For the second time, I’m tellin’ yuh!
by Charlie Leck
I read Zora Neale Hurston’s book twice this week. I wrote a little about it on Wednesday after my first reading. I’m embarrassed that I had not been aware of this novel’s importance. I’m more embarrassed that I had not know what an important and good writer Ms. Huston was.
I could quote dozens and dozens of extraordinary sections of this dialogue-rich book for you. It’s better, I think, to just encourage you again to go get a copy of it out of the library and read it for yourself. Yet, I can’t resist sharing just one small taste of this delicious treat.
“…It’s uh known fact, Pheoby, you got tuh go there tuh know there. Yo’ papa and yo’ mama and nobody else can’t tell yuh and show yuh. Two things everybody’s got tuh do fuh theyselves. They got tuh go tuh God, and they got tuh find out about livin’ fuh theyselves.
“There was a finished silence after that so that for the first time they could hear the wind picking at the pine trees. It made Pheoby think of Sam waiting for her and getting fretful. It made Janie think about that room upstairs – her bedroom. Pheoby hugged Janie real hard and cut the darkness in flight.”
Zora Neale Hurston graduated from Barnard College in Manhattan.
THEIR EYES WERE WATCHING GOD was published first in 1937. It has a great deal to say about marriage – and not just in black culture. Janie Crawford’s first two husbands tried to possess her and treated her more as property than as human and woman. In a third husband, an unacceptable and wild character, she found a man who loved her as woman and allowed her the freedom any and every human needs to grow.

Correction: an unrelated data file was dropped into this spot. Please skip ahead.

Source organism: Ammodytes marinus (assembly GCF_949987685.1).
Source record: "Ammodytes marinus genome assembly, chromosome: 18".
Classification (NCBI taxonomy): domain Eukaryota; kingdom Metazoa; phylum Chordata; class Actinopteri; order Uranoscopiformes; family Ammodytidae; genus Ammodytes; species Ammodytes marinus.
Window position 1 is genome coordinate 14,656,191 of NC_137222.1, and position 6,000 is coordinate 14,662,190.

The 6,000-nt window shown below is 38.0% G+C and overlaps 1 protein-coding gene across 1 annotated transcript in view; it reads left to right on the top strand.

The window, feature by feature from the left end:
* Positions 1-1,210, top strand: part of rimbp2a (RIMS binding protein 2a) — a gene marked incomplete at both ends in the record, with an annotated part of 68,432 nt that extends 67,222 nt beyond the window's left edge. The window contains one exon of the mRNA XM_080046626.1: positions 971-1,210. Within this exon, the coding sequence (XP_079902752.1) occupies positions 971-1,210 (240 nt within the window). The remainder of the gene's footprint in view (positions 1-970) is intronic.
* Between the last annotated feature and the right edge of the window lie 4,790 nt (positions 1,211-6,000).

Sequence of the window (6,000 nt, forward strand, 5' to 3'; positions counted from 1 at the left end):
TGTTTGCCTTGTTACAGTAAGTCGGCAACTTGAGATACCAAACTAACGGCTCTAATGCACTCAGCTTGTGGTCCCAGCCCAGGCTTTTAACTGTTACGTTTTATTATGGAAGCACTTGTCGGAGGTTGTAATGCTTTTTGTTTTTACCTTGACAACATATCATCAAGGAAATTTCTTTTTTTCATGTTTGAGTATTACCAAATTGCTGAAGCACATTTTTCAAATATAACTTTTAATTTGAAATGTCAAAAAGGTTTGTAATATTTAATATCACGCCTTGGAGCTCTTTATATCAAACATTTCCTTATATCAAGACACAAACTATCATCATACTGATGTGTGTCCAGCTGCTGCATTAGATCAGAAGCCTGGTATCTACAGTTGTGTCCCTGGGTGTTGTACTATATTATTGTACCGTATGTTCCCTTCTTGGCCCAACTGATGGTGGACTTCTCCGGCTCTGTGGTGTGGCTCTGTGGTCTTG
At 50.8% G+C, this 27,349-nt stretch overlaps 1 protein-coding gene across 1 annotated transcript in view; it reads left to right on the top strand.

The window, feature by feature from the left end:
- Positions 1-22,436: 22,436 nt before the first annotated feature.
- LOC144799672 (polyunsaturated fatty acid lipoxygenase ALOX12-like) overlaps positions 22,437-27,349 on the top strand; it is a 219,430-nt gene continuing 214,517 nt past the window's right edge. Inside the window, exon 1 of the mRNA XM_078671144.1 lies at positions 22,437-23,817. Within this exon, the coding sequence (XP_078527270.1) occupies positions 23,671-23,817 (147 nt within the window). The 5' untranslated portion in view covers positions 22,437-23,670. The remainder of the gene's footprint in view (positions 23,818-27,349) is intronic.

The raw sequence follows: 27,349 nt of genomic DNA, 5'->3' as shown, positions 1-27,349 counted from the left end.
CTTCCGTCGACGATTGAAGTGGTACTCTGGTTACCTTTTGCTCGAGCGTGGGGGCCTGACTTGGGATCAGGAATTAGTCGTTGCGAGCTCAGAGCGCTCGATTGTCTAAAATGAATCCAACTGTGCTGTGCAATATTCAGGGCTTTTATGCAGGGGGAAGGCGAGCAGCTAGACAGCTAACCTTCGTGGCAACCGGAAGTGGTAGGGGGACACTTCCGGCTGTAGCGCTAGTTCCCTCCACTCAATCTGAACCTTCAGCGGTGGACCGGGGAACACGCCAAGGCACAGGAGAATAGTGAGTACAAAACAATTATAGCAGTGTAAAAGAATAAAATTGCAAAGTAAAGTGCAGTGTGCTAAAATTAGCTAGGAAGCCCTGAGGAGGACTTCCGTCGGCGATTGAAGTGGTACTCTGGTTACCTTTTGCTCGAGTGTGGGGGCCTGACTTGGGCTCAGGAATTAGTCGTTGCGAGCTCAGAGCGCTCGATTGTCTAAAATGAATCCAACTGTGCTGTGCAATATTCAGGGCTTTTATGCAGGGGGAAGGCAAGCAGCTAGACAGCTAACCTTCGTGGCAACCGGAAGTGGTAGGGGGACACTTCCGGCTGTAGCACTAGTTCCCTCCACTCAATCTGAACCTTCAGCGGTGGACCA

This novel is as beautiful as the loveliest music, carrying one softly through the lives of people one otherwise would not have gotten to know. Hurston brings you inside the southern black community of Eatonville, incorporated in 1887, not long after the emancipation of the slaves. It was the first post-Civil War black municipality. Hurston actually grew up here. You get to know her characters closely and you are charmed by some of them and hateful of others. The intimacy and realism of both the settings and the dialogue is extraordinary.
It took a long time for America to discover Hurston, but she is clearly now in the top levels of American, black and feminist writers.
Next, I intend to download a copy of Hurston’s book, Mules and Men, and give that a go.
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